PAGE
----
Athlete monitoring using apps, straps and tablets is all the rage. The array of amount of information on the subject can be dazzling. Objective measurement such as HRV, Omegawave, velocity measuring, GPS offer us more insight into what is happening to our athletes than ever. Many folks in the MMA and BJJ community are very excited about HRV thanks in part to the prolific role Joel Jamieson hs played.
Basically all this is in service of answering the question “How hard should I train today?”
But before this advent of technology we had to monitor athletes in a much low tech far more subjective way, you know actually interacting with people. Some coaches can’t afford expensive layout’s for monitoring, lack the savvy to do so or don’t like invasive approaches which I can understand to some extent. We can however monitor athletes in a more personal and multifaceted fashion, either with numbers or as an adjunct, giving us a bigger picture of what is going on and making most of subjective and objective methods. If your training is self direct you can also use these to be more in control of your self monitoring.
Here are some really simple ways to implement low tech athlete monitoring, these methods work equally well in a physical preparation and skill training setting.
Start each workout/training session with a conversation (or a conversation with yourself).
‘How are you feeling’are probably the four most powerful words you can begin a session with, your not a psychologist but tone of voice, body language and their perception of how tired they feel even before they have started moving all serve as clues to allow for monitoring. Some coaches go as so far to keep mood scores for their athletes. Athletes worry far more of coaches/parents/teammates perception of them when in an overtrained state, self perception and perceived stress also gets worse. We also know that training performance suffers after hard days of school or work.
Coaches, watch the warm-up how are they moving?
If you keep a regular warm-up routine on the mats, you can use this to your advantage. If you see athlete struggling through sections or generally approach warm-up in a lackadaisical fashion it serves as a further marker to them pushing things too far. This is also true for warm-up sets in the weight room, watch how they move pay particular attention to the velocity with which they move as this can give insight to CNS fatigue, which can crop up despite an athlete reporting they ‘feel’ good. Lower velocities at known loads are an indicator for overwork, excuse the vulgarity but “if it looks like shit, it probably is shit”. Athletes making a meal of what should be an easy lift acts as a signal to back down.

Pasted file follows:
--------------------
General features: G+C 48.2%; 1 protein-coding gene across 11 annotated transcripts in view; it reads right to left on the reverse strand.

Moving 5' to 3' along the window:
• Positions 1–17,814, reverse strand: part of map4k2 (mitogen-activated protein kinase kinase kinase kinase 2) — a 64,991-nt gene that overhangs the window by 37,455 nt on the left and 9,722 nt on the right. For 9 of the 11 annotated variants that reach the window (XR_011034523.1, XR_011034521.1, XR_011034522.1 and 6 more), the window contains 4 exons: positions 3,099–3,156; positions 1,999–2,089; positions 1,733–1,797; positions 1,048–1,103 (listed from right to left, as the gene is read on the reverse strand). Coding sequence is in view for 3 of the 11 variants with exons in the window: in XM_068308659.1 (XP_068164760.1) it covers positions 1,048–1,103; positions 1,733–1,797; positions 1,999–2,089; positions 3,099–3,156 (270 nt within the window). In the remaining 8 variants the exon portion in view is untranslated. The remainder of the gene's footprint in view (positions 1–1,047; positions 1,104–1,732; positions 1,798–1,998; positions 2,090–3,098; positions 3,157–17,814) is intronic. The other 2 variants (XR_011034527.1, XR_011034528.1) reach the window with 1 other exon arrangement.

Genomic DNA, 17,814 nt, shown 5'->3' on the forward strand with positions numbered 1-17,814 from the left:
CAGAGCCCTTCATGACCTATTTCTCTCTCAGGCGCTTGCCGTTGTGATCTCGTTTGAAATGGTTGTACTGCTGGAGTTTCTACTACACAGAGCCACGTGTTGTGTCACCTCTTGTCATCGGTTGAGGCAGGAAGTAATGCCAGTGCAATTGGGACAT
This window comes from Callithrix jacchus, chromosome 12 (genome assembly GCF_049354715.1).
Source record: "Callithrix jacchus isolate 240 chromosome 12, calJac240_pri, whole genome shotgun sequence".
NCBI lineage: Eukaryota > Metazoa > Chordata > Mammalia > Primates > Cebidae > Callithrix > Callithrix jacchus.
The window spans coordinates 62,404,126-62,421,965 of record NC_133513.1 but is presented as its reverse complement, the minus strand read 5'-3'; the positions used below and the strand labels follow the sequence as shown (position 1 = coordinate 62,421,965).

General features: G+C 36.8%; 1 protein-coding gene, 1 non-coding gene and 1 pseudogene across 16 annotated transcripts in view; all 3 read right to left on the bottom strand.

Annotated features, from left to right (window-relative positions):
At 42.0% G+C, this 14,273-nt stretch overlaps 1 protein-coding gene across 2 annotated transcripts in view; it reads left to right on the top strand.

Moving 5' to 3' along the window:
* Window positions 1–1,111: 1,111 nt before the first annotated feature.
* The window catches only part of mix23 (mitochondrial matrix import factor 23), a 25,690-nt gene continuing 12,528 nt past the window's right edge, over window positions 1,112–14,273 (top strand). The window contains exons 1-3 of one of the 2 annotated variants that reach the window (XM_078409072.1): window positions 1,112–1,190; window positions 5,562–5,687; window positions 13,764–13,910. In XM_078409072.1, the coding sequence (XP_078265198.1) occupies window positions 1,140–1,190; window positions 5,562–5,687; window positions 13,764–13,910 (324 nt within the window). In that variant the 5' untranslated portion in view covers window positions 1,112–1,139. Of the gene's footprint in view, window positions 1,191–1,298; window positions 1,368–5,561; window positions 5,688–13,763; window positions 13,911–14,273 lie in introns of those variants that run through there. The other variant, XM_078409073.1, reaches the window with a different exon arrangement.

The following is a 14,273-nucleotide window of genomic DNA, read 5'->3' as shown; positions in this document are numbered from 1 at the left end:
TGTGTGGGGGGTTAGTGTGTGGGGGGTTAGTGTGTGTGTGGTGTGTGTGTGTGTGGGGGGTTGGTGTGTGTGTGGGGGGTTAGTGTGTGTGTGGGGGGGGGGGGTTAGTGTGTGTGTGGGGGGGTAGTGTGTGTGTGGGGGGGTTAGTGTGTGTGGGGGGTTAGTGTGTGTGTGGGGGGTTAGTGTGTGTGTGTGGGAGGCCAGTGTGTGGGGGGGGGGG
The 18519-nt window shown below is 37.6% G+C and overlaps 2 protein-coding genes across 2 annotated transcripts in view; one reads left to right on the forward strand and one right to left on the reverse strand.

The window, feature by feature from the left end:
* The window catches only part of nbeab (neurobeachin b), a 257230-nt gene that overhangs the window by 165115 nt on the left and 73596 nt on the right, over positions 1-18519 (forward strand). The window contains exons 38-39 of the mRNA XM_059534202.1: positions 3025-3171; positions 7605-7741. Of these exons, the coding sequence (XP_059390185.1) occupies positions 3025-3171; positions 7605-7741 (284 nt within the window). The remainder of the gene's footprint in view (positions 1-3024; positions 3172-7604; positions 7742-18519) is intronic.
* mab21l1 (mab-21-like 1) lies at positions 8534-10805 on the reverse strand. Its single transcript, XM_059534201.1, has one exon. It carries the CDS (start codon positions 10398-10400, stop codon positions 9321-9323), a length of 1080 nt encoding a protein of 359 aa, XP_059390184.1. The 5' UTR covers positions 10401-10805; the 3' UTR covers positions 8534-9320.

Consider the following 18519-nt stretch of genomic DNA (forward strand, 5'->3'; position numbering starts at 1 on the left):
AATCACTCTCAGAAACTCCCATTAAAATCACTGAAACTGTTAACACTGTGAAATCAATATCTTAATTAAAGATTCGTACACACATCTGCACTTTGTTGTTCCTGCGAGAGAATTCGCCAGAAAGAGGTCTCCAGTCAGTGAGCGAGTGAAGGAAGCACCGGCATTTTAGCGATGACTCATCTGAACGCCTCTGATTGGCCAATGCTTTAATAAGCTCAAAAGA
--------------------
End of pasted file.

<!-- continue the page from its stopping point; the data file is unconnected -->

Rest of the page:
Are you/they performing worse, does the exercise feel harder than normal?
Sounds silly does’nt it. But many will often ignore that which is right in front of us. Decreased performance and increased perceived fatigue are all markers of overreaching. Keeping an RPE (rate of precieved exertion score) can be useful or just ask on a scale of 1-10 how hard does it feel.
Trust your feelings…?
If this all sounds a bit too wishy washy a recent meta-analysis found ” Subjective and objective measures of athlete well-being generally did not correlate. Subjective measures reflected acute and chronic training loads with superior sensitivity and consistency than objective measures.” this is up against measures such as “Objective measures, including those taken at rest (eg, blood markers, heart rate) and during exercise (eg, oxygen consumption, heart rate response)”. Now I love my science and data but this stands as reasoning for using the multifaceted approach (I refuse to use the word holistic). Another factor to this is be honest with your coach about your injury status and physical condition, your coach wants what is best for you so will appreciate it if you let them know that you are feeling flat. They would rather you have a good training session, than wind up injured or ill.
Train in ranges in the weight room.
When I write programs for intermediate and advanced athletes I usually prescribe ranges for loading instead of set loads. This means if an athlete comes in and isn’t firing on all cylinders we can drop down to the bottom end of the working range for that workout, the opposite is also possible. This doesn’t work so well for beginners as their physical intuition is far less sensitive than someone with greater training age. Numbers are nice and great for tracking but they generally only part of a picture.
People often forget the very human element of monitoring on personal level. The Above all serve as signals to alter load/volume or intensity on the fly and ultimately bend training around the athlete not the other way around.